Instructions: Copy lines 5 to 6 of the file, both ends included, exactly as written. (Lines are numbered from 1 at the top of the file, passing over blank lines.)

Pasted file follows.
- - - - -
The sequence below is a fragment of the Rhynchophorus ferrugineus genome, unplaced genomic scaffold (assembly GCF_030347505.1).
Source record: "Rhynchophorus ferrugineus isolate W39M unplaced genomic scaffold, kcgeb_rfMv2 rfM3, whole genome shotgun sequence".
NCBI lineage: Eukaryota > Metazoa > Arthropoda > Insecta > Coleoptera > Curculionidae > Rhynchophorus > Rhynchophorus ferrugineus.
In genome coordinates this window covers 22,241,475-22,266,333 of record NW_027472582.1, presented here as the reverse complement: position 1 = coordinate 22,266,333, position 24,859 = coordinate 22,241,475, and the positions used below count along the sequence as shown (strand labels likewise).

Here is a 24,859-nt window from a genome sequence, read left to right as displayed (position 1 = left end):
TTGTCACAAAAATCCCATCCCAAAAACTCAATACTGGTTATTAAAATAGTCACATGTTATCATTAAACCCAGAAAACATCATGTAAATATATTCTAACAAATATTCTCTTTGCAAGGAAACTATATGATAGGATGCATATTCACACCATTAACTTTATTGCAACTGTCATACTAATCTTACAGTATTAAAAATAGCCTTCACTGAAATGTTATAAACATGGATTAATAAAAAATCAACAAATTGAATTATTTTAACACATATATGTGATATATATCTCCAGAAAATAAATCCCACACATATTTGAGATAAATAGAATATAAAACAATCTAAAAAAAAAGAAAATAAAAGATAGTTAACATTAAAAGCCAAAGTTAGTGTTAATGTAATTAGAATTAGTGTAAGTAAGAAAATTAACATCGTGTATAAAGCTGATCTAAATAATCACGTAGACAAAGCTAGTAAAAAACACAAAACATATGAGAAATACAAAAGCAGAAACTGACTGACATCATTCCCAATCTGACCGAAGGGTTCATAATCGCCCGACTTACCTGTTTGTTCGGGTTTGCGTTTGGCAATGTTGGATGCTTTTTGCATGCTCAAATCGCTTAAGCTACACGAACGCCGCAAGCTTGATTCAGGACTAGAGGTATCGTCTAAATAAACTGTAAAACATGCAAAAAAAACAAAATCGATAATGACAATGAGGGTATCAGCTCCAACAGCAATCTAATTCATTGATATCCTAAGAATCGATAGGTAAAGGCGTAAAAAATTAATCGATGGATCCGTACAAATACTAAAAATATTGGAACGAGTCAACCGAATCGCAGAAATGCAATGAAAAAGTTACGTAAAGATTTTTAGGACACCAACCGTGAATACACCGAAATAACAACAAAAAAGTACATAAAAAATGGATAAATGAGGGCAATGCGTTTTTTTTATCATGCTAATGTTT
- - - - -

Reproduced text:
Here is a 24,859-nt window from a genome sequence, read left to right as displayed (position 1 = left end):
TTGTCACAAAAATCCCATCCCAAAAACTCAATACTGGTTATTAAAATAGTCACATGTTATCATTAAACCCAGAAAACATCATGTAAATATATTCTAACAAATATTCTCTTTGCAAGGAAACTATATGATAGGATGCATATTCACACCATTAACTTTATTGCAACTGTCATACTAATCTTACAGTATTAAAAATAGCCTTCACTGAAATGTTATAAACATGGATTAATAAAAAATCAACAAATTGAATTATTTTAACACATATATGTGATATATATCTCCAGAAAATAAATCCCACACATATTTGAGATAAATAGAATATAAAACAATCTAAAAAAAAAGAAAATAAAAGATAGTTAACATTAAAAGCCAAAGTTAGTGTTAATGTAATTAGAATTAGTGTAAGTAAGAAAATTAACATCGTGTATAAAGCTGATCTAAATAATCACGTAGACAAAGCTAGTAAAAAACACAAAACATATGAGAAATACAAAAGCAGAAACTGACTGACATCATTCCCAATCTGACCGAAGGGTTCATAATCGCCCGACTTACCTGTTTGTTCGGGTTTGCGTTTGGCAATGTTGGATGCTTTTTGCATGCTCAAATCGCTTAAGCTACACGAACGCCGCAAGCTTGATTCAGGACTAGAGGTATCGTCTAAATAAACTGTAAAACATGCAAAAAAAACAAAATCGATAATGACAATGAGGGTATCAGCTCCAACAGCAATCTAATTCATTGATATCCTAAGAATCGATAGGTAAAGGCGTAAAAAATTAATCGATGGATCCGTACAAATACTAAAAATATTGGAACGAGTCAACCGAATCGCAGAAATGCAATGAAAAAGTTACGTAAAGATTTTTAGGACACCAACCGTGAATACACCGAAATAACAACAAAAAAGTACATAAAAAATGGATAAATGAGGGCAATGCGTTTTTTTTATCATGCTAATGTTT